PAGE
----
UNITED STATES DISTRICT COURT SOUTHERN DISTRICT OF INDIANA INDIANAPOLIS DIVISION DUANE JENNINGS, Plaintiff, vs. FORD MOTOR COMPANY and ACH, LLC, Defendants. ) ) ) ) ) ) ) ) ) ) 1:06-cv-877 SEB-TAB ORDER OVERRULING DEFENDANTS' OBJECTIONS TO MAGISTRATE JUDGE'S REPORT AND RECOMMENDATION, ADOPTING THE REPORT AND RECOMMENDATION, AND DENYING DEFENDANTS' MOTION FOR SUMMARY JUDGMENT (Docket Nos. 59 & 83) The Magistrate Judge has filed his Report and Recommendation ("R&R") that Defendant's Motion for Summary Judgment on Plaintiff's FMLA Complaint be denied. For the following reasons, Defendants' objections to the R&R are hereby OVERRULED and their Motion for Summary Judgment is also DENIED. We address below Defendant's objections seriatum. Objection #1 Defendants' first objection is that, because Plaintiff dismissed all of his claims against Defendants that pre-dated October 1, 2005, the Magistrate Judge's R&R is in error to the extent that it permitted Plaintiff's claims arising both before and after that date to proceed. The R&R, however, does not so hold. In fact, it expressly accepts this time limitation on Plaintiff's claims, mentioning that fact in both Footnotes 1 and 5, which state, respectively, in applicable part: "(O)n October 31, 2007, the parties stipulated to the dismissal of all claims against 1 Visteon Corporation . . . (and) to the dismissal of all claims against Ford and ACH that pre-date October 1, 2005." And: "(T)he time period for considering how Plaintiff was treated by Defendants begins October 1, 2005, because Plaintiff stipulated for dismissal of all claims against Ford and ACH that pre-date October 1, 2005." Therefore, this part of Defendants' objection is overruled.. Defendants also contend that Plaintiff's claim of post October 1, 2005, FMLA injuries survives because it reflects the continuing discriminatory effects of the July, 2005, directive of Visteon's Area Manager (Jerrell) is unfounded and is foreclosed by Plaintiff's prior voluntary dismissal of all his claims prior to October 1, 2005. We are not persuaded by Defendants' objection, primarily because it is undisputed that Plaintiff stipulated to the dismissal of all claims against Ford and ACH that pre-date October 1, 2005, suggesting that he did not voluntarily relinquish his post-October 1, 2005 claims. To the extent he continued to suffer FMLA injuries, he is entitled to seek a recovery against Defendants. Further, because October 1, 2005, was the date on which Defendants took over ownership of the plant from Visteon, any alleged discrimination that Plaintiff may have experienced after October 1, 2005, occurred on Defendants' watch, and for that they may face possible liability. Therefore, this objection in its entirety is overruled. Objection #2 Defendants' second objection is that the R&R failed to acknowledge as an undisputed fact that "any purported retaliatory statements made by current and former Visteon employees occurred outside any purported agency relationship with Defendants (and) are hearsay and therefore inadmissible." The analysis of these allegedly inadmissible statements on the ground of hearsay is anything 2 but simple and straightforward. We examine each of the proffered statements below. Is the statement allegedly made by Ms. Jerrell, in her capacity as Area Manager for Visteon in July, 2005, which put in motion the discriminatory policy by which Plaintiff and others were excluded from eligibility for overtime pay, as corroborated by the statements of other witnesses, admissible as statements by a party opponent, under Fed. R. Evid. 801(d)(2)(D)? Ms. Jerrell's statement has been proffered by Plaintiff through the affidavit of Dave Newton, who was a supervisor working under Jerrell at the time the statements were allegedly made by Jerrell but who, at the time he executed his affidavit, was no longer employed by Visteon. Ms. Jerrell's statement has also been proffered through the deposition of Jamie Sims, an hourly employee of Ford, who testified to statements allegedly made to him by Ashley Ryan, another former Visteon supervisor, who said that he (Ryan) was intentionally denying Plaintiff weekend overtime on September 30, 2005, presumably based on the directive from Ms. Jerrell. Plaintiff seeks to have the statements of Mr. Newton and Mr. Sims inculpating Ms. Jerrell and Mr. Ryan admitted into evidence. Defendants argue that all of these statements are inadmissible hearsay in violation of Fed. R. Evid. 801(d)(2) because at the time Jerrell made the alleged statement she was the agent of Visteon, not Ford, and, further, the Newton affidavit and the Sims deposition were made after the end of any purported agency relationship between him and the Defendants and thus were not statements by the party opponent, since neither Newton nor Sims had authority to speak on Ford's behalf. Rule 801(d)(2) provides that an admission by party-opponent is not hearsay if "(t)he statement is offered against a party and is (A) the party's own statement, in either an individual or 3 a representative capacity or (B) a statement of which the party has manifested an adoption or belief in its truth, or C) a statement by the party's agent, or subject, or (D) a statement by the party's agent, or servant concerning a matter within the scope fo the agency or employment, made during the existence of the relationship, ...". The Magistrate Judge held, "The relevant inquiry in determining whether a statement is not hearsay because it is made by a party opponent is the status of the person to whom the statements are attributed, not the person repeating the statement." In addition, he determined that both Jerrell and Ryan were employed by Visteon, not Ford, but that Visteon acted as an agent for Ford "by managing Ford's employees on Ford's behalf, and as an agent for ACH by managing the operation of the plant owned by ACH." "Therefore," he concluded, "these statements made by employees of Visteon in their representative capacities of Visteon and arguably for Ford and ACH, do not fall within the definition of hearsay according to Federal Rule of Evidence 801(d)(2). We come to the same conclusion as that reached by the Magistrate Judge but by a slightly different route, namely, we hold that the statements attributed to Jerrell and Ryan and Durbin may, in fact, be admitted as evidence through the testimony of Newton and/or Sims as statements by agents of Defendants concerning a matter within the scope of their employment, and during the existence of their employment relationship, assuming the evidence establishes the agency relationship with Ford and ACH and also shows that those statements occurred prior to October 1, 2005, OR if it can be shown that, after October 1, 2005, Defendants manifested their adoption of their agents' statements, even if at the time they were made, each of these declarants was not the party's agent and the statements were not made during the existence of or in furtherance of the employment relationship. Rule 801(d)(2)(B). 4 To elaborate, Newton's affidavit attributes Jerrell's statements as having been made "(i)n at least one meeting after the summer shutdown in July 2005 and (his) being moved off the PN-150 line in or about August 2005." During this time, Newton says he recalls Jerrell announcing this policy about denying weekend overtime to employees who missed work days Monday through Friday. According to Newton, Supervisors Ryan and Durbin were both present at that meeting. Clearly, because it is undisputed that Defendants did not assume ownership of the Plant until October 1, 2005, at the time when the alleged policy directive was made by Jerrell, no agency relationship existed between her and Defendants. Mr. Sims, an hourly employee of Ford who also worked on the D-219 line where Plaintiff worked, testified by deposition that his supervisor, Dean Durbin, appeared "agitated" at some point in time after Ms. Jerrell had issued her policy directive, and Mr. Durbin explained to Sims the basis for his agitation as being his disagreement with Ms. Jerrell's position on the matter of FMLA leave. The deposition excerpt, as best we could tell, did not pinpoint the time when Mr. Durbin made these statements to Mr. Sims, but the reasonable assumption is that it would have occurred at or shortly after the late summer policy directive was issued, which, again, would have been prior to October 1, 2005. Sim's testimony attributed similar concerns being expressed by Mr. Ryan, another supervisor at the time. The Magistrate Judge construed the facts adduced by the parties on the basis of the link between Visteon and the Defendants, noting that the role played by Visteon in managing Ford's employees on Ford's behalf and Visteon's role as agent for ACH in managing the operation of the plant owned by ACH made the statements of Visteon's employees attributable to Ford as well. Visteon's supervisory employees, he ruled, were linked to Defendants based on Visteon's agency 5 relationship with Defendants thereby making the statements and actions of Visteon's supervisory employees attributable to Ford and ACH. What is missing from this analysis, however, is another fact issue, to wit, whether those employees were as a matter of fact actually agents of Defendants. We cannot make that determination on the record before us. Clearly, if Jerrell and Ryan were not agents indirectly or derivatively of Ford and ACH, there statements would not come in under 801(d)(2)(D). However, the evidence may alternatively establish that Ford and ACH adopted the statements and resultant policies of Jerrell, Durbin and Ryan after October 1, 2005, in which event their statements could come in through Sims and Durbin, as against Ford and ACH. Rule 801(d)(2)(B), Fed. R. Evid.. In conclusion, disputes remain as to the material facts relating to the agency relationships, the timing of the statements by Jerrell and Ryan, and whether the Defendants adopted the preOctober 1, 2005, statements made by Visteon employees, Jerrell and Ryan, after Ford took over the plant operations from Visteon . We overrule Defendants' second objection, accordingly, and deny summary judgment on this basis as well. Objection #3 Defendants' third objection is premised on what they characterize as the uncontroverted evidence establishing that Plaintiff was treated no less favorably than employees on his line who did not use FMLA leave. This objection incorporates Defendants' additional claim that another employee, Tashonda Bowie, who also worked on the D-219 Line, was assigned overtime in weeks she used intermittent FMLA leave. This objection is inextricably intertwined with a variety of factual determinations, as 6 extensively discussed by the Magistrate Judge in his R&R, regarding whether Plaintiff's FMLA rights were interfered with or whether he was retaliated against in ways that can be tied to his exercise of his FMLA rights. The policy determinations that informed the supervisors' choices as to who they would allow to work overtime work schedules and thereby accrue additional wage benefits can not be accurately and authoritatively sorted out without a full opportunity for the jury to assess the credibility of the witnesses. We will not usurp the jury's responsibility in that regard by a grant of summary judgment on facts as nuanced and complex as the ones presented here. CONCLUSION For the above explicated reasons, Defendants' Objections to the Magistrate Judge's Report and Recommendation are hereby OVERRULED and the Motion for Summary Judgment is DENIED. IT IS SO ORDERED. Date: 09/30/2008 _______________________________ SARAH EVANS BARKER, JUDGE United States District Court Southern District of Indiana 7 Copies to: Sneha Channabasappa WALLER LANSDEN DORTCH & DAVIS LLP Stanley E. Graham WALLER LANSDEN DORTCH & DAVIS PLLC Raymond J. Hafsten Jr. Kenneth E. Lauter HASKIN LAUTER & LARUE Christopher S. Wolcott HASKIN LAUTER & LARUE 8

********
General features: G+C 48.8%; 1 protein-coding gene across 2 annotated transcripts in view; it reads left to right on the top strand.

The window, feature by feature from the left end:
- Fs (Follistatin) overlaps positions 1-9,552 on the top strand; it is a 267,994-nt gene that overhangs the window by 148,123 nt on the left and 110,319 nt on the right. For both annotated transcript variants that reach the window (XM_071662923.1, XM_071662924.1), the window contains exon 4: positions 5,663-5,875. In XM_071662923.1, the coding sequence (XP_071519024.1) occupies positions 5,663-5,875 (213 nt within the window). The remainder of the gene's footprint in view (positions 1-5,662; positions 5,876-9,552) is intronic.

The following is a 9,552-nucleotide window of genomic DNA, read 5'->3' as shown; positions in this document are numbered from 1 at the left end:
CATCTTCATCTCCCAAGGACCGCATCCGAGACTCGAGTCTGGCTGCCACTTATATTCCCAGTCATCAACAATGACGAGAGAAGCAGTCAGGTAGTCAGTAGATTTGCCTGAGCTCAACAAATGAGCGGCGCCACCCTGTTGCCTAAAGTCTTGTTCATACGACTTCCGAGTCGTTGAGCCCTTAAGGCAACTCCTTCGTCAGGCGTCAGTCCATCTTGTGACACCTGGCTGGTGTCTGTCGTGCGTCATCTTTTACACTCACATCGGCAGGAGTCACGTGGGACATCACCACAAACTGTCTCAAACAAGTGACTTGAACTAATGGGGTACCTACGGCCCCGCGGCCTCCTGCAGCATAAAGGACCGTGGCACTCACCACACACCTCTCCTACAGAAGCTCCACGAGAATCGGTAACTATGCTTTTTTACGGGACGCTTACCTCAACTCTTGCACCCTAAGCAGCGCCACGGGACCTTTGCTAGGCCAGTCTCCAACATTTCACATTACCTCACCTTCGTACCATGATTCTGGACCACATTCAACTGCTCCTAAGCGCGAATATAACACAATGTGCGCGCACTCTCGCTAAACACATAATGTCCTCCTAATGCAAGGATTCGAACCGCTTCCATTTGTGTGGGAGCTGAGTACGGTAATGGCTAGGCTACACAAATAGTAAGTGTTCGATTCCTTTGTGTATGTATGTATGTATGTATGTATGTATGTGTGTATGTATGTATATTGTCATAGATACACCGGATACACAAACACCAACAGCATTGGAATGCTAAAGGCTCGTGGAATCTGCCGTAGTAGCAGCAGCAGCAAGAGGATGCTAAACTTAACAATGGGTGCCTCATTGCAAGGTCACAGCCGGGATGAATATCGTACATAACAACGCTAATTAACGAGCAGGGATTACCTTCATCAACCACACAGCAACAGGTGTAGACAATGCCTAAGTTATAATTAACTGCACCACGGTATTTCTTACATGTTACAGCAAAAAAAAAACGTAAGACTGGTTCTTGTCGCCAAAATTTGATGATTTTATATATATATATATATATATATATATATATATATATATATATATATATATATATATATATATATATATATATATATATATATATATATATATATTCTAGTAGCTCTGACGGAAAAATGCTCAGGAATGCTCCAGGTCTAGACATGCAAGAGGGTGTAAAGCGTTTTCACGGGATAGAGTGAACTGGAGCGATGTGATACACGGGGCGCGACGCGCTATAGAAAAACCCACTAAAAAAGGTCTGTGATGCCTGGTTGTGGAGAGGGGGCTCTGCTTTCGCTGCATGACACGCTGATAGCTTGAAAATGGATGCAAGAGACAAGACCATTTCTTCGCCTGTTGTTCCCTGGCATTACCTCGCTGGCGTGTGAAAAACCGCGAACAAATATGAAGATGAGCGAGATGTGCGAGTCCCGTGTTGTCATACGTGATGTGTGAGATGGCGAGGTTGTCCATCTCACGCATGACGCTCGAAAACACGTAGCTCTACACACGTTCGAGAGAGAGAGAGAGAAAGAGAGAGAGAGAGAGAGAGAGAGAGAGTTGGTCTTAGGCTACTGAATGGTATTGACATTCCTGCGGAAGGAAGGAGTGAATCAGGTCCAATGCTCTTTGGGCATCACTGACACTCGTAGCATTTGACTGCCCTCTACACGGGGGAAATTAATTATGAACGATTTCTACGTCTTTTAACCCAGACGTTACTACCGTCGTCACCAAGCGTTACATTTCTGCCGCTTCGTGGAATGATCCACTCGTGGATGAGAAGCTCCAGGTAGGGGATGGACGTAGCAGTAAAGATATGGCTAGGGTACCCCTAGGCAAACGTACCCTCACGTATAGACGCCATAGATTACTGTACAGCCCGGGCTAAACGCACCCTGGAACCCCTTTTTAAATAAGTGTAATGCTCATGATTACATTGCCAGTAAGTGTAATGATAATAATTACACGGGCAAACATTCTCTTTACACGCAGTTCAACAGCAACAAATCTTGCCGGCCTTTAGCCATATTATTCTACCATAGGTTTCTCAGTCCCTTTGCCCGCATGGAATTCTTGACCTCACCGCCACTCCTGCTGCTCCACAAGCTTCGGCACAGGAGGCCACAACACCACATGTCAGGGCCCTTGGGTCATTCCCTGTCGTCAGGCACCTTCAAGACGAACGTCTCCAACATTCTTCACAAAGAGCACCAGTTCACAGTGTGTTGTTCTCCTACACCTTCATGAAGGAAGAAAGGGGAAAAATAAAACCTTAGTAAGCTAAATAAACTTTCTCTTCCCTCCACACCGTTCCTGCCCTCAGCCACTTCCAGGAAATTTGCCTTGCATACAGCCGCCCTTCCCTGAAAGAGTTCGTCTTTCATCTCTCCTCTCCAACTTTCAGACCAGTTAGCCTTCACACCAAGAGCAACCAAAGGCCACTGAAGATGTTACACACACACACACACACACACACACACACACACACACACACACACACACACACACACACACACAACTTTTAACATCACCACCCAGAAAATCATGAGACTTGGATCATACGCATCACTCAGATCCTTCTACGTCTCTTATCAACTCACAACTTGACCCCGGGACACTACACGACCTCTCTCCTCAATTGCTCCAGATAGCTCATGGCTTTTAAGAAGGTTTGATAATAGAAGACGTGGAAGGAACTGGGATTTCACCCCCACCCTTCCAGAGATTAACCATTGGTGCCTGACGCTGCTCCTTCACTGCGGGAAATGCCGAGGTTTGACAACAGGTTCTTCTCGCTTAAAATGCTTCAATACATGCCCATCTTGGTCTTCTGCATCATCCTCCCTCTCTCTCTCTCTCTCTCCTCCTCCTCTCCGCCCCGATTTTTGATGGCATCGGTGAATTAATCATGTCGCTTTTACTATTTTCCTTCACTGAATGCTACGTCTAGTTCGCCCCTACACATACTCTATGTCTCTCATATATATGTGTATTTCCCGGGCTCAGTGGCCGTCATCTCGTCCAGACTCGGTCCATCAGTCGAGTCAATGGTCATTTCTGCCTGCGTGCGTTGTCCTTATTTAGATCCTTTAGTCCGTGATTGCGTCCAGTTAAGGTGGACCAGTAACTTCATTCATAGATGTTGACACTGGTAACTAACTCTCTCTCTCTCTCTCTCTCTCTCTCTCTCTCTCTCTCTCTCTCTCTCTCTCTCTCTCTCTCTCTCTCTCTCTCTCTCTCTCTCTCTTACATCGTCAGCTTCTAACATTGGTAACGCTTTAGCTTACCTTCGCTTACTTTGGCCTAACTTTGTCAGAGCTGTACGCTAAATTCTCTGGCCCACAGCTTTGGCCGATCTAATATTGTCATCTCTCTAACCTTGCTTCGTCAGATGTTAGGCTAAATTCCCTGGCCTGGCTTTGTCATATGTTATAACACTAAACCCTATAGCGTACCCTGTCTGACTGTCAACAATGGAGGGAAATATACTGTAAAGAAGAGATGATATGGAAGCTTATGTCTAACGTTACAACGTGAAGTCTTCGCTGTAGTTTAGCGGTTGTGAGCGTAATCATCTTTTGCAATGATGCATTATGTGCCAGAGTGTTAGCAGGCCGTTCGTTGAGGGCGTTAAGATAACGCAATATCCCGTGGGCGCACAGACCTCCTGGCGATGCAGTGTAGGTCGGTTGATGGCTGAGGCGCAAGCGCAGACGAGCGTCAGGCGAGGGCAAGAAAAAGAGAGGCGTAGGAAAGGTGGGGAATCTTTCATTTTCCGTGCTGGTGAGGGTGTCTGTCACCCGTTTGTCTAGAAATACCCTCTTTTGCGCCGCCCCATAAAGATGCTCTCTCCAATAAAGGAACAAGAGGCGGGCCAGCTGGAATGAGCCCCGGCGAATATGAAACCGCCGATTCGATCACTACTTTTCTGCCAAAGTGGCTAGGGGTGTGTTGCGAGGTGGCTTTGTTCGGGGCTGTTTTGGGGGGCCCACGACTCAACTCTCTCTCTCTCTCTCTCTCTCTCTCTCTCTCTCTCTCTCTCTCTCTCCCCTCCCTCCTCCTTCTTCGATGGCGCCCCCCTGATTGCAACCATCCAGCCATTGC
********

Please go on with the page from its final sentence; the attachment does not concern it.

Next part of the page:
Disclaimer: Justia Dockets & Filings provides public litigation records from the federal appellate and district courts. These filings and docket sheets should not be considered findings of fact or liability, nor do they necessarily reflect the view of Justia.

Why Is My Information Online?